On the interesting side, some countries are still very dependent on energy and oil and gas and presumably with those prices going up, countries like Kazakhstan should benefit. The problem is that that doesn’t necessarily trickle down into everyone’s wallet. It’s really about how the governments manage that. But I could see people across the region suffering from the drop in remittances and the general constriction of the Russian economy whose close ties to the region make it hard to avoid repercussions.

Will that then lead to more anti-Russian sentiment? I’m not sure. Because I have a sense that I don’t know that people would make the direct connection in a way. It’s more a case that people will blame the sanctions rather than the Russian action that triggered the sanctions. I think anti-Russian sentiment will probably increase amongst a certain segment of the community anyway because people will be worried about what Russia might do. But I’m not sure that the economic constriction will necessarily track into that. I think it will cause more problems to local governments as they struggle to manage the fall-out.

Will it lead to withdrawal from EAEU or CSTO? I don’t think so on those either. Because I think leaving an institution like the EAEU for Kyrgyzstan or Kazakhstan now when the economy is bad is probably the worst time to do it. Because pulling apart something like that will be so complicated and will lead to more economic blockages that they don’t want. So I think, no, it won’t trigger that. The CSTO it’s a different organization, I’m not sure people directly make that kind of connection. If the CSTO was called to fight in Ukraine, maybe we could see people talking about that, but I have a feeling people wouldn’t leave the organization. What would happen is they would just refuse to send soldiers, as has reportedly already been the case in Kazakhstan.

Against the backdrop of a weakening Russian position, what role will China play vis-à-vis the Central Asian states? Will it undertake any measures to strengthen its position? What is the overall impact of the war on China and its foreign policy?

Within the Central Asian context, I think Central Asians will want to encourage more Chinese investment because suddenly their major economic partner is going to go through an economic recession. So for them to avoid that as well, they will want to bring something in. At the same time, it is going to be very difficult because Chinese companies will be careful about sanctions. Chinese companies will come and while they do employ some people, they’re not going to employ enough people to replace all of the jobs that could be lost from the loss of jobs as migrant labor in Russia.

There will be a desire for more China to come in, but China will only come in in the ways that it wants, which is mostly its companies focused on their investments, focused on projects that they want to do, and economic opportunities that they see. Something which does not always equate with what the local governments or populations necessarily want on the ground. China will not want to provide lots of its aid to help bail the region out. It will do what it wants to do rather than what the region would necessarily want to do. But with the crashing economies, I imagine that means certain assets will become cheaper. So you might see Chinese companies wanting to come and do projects now, which will be cheaper than if they did them before.

I think there will be an interesting question about energy because China is very interested in energy from the region and presumably those prices are going to shoot up and China will want to lobby for them to go back down again. That’ll be an interesting dynamic to watch play out.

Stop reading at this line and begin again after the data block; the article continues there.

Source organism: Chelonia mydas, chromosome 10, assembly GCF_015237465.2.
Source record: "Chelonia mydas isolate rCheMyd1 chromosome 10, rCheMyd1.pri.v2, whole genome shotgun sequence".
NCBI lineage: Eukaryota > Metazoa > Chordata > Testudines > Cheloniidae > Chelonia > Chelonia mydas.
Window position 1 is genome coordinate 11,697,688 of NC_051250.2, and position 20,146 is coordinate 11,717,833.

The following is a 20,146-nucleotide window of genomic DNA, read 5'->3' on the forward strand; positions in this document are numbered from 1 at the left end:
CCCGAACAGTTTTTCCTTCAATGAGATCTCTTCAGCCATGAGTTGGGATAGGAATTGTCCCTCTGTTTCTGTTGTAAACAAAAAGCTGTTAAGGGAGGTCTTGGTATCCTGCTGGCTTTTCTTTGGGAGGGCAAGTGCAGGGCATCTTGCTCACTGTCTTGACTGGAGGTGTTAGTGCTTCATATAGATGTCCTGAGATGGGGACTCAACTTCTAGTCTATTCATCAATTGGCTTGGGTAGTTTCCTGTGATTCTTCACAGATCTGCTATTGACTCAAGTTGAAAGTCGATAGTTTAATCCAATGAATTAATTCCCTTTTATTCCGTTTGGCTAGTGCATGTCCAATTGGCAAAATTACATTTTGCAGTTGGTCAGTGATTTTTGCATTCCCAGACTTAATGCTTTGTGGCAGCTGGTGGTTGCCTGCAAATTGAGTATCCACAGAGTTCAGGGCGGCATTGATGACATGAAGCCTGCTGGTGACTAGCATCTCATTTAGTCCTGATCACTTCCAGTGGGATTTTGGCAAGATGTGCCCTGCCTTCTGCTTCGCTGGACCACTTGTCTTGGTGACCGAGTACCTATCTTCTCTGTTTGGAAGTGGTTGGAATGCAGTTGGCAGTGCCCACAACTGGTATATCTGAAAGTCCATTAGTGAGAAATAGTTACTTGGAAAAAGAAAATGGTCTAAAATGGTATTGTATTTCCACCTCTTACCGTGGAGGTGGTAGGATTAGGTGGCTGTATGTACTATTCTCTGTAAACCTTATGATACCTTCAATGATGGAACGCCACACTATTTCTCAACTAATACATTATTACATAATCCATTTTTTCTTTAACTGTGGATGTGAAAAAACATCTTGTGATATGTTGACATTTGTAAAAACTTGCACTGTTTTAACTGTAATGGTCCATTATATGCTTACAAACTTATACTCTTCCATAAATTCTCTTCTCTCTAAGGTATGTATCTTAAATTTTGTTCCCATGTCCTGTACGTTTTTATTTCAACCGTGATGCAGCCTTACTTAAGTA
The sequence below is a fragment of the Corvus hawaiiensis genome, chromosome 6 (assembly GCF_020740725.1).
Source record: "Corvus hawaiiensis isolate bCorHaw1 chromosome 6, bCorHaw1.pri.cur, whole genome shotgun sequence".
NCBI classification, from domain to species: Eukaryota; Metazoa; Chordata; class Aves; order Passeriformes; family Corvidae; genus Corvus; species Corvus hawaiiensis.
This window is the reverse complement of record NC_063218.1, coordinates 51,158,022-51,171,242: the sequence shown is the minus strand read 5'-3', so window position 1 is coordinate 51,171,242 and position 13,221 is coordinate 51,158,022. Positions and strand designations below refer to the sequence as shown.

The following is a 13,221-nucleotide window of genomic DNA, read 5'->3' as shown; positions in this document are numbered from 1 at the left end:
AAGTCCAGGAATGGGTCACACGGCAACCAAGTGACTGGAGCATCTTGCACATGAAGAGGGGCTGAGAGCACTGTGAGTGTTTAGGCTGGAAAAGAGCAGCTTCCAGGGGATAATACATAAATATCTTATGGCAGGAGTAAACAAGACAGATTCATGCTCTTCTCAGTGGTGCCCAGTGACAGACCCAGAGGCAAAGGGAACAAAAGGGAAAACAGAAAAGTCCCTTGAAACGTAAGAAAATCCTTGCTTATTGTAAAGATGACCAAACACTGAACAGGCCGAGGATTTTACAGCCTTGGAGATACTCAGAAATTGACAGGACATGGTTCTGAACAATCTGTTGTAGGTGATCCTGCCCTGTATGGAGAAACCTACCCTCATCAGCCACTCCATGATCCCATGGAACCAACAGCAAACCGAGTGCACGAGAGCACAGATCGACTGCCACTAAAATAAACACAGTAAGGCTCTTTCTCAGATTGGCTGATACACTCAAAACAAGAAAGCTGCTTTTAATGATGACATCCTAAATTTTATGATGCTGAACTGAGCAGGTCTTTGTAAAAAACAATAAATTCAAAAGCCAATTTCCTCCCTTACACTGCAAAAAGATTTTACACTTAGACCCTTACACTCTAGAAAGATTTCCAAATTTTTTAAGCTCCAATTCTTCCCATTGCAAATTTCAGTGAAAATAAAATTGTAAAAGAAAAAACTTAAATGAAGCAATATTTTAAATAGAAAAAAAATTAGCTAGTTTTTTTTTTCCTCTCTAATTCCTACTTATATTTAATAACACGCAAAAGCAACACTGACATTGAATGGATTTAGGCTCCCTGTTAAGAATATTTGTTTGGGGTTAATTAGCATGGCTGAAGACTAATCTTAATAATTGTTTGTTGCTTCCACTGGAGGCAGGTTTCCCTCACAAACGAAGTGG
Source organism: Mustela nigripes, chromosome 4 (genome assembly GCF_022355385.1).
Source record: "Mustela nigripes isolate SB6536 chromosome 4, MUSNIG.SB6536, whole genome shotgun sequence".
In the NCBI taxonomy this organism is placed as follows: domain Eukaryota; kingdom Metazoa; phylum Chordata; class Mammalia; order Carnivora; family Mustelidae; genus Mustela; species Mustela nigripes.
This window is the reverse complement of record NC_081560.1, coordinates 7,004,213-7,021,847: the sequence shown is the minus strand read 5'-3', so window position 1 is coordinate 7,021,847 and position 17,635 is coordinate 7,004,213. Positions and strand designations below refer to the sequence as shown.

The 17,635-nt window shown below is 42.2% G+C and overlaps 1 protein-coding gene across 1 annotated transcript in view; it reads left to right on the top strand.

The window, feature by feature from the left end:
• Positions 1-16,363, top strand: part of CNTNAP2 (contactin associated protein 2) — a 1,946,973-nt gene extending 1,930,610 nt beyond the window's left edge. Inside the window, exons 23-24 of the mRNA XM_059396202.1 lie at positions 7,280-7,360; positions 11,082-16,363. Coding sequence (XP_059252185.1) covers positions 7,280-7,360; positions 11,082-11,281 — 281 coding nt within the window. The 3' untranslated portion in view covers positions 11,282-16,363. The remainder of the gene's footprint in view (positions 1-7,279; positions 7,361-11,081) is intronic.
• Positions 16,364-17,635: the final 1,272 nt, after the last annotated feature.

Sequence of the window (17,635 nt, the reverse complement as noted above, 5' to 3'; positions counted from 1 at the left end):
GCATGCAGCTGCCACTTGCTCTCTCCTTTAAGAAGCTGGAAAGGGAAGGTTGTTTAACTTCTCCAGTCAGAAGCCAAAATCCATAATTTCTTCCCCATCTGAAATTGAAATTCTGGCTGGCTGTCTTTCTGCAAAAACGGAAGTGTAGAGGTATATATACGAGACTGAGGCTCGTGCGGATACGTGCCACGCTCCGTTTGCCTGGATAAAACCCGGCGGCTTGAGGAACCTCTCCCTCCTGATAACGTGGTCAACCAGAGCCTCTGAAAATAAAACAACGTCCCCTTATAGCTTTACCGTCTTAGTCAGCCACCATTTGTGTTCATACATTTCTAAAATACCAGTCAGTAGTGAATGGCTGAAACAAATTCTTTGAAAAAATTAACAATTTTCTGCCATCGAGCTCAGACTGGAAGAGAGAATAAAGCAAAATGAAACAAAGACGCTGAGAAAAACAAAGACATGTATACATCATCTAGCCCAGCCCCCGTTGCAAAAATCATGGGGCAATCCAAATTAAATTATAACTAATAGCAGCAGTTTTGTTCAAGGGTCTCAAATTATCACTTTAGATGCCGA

So I think China will ultimately try to come in, try to do more, but it will do it on its terms rather than on Central Asia’s terms. That will be something that Central Asians will be frustrated by because they will want more and probably not get exactly what they want or to the level that they want, but they will be much more dependent now than they were before.

Recently there has been some talk in the West of imposing sanctions against other EAEU member states because they can almost freely import and export goods within the union to circumvent anti-Russian sanctions. How true do you think this statement is? What would be the consequences of this?

I’m not entirely clear how this necessarily plays out. I hope people don’t go down the path of sanctioning EEAU countries as well because I think then other countries will be suffering. I don’t think the Western governments would go that far. What you might see them trying to do is maybe target specific companies that are maybe using Kazakhstan as a way or using Kyrgyzstan as a way of sneaking into the Russian market. You could see that happening or sort of targeted sanctions, but I don’t think you’d see a blanket sanctioning of the whole institution because I think that from a Western perspective would look very unfair. Ultimately the West would want to help these countries and them to turn on Russia rather than push them towards Russia. That’s the more likely thing that we are going to see happen.

Could it be a kind of transit point? I think it could be potentially because I think you could see people bringing goods there and then taking advantage of repackaging, relabeling, and then selling into Russia. You could see that happening, you saw happen in the past. On the banking side, I don’t think it could quite work because, from my understanding of how the banking system works, I think the regional banks, except for Kazakhstan, probably wouldn’t be able to support a useful level of financial trade and flows. I think the Kazakh ones people will be watching them to not facilitate this stuff. So it’ll be quite difficult to see that happening.